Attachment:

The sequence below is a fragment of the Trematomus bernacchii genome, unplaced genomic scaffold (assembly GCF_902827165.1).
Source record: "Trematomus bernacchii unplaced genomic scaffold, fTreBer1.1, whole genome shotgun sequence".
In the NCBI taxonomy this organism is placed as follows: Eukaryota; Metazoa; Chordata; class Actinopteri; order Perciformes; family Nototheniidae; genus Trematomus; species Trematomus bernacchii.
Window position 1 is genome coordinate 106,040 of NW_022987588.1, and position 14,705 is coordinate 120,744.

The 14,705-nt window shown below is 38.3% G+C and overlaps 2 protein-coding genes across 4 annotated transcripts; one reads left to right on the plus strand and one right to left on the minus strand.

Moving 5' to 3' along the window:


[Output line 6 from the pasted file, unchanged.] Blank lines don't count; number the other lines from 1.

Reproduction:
Moving 5' to 3' along the window: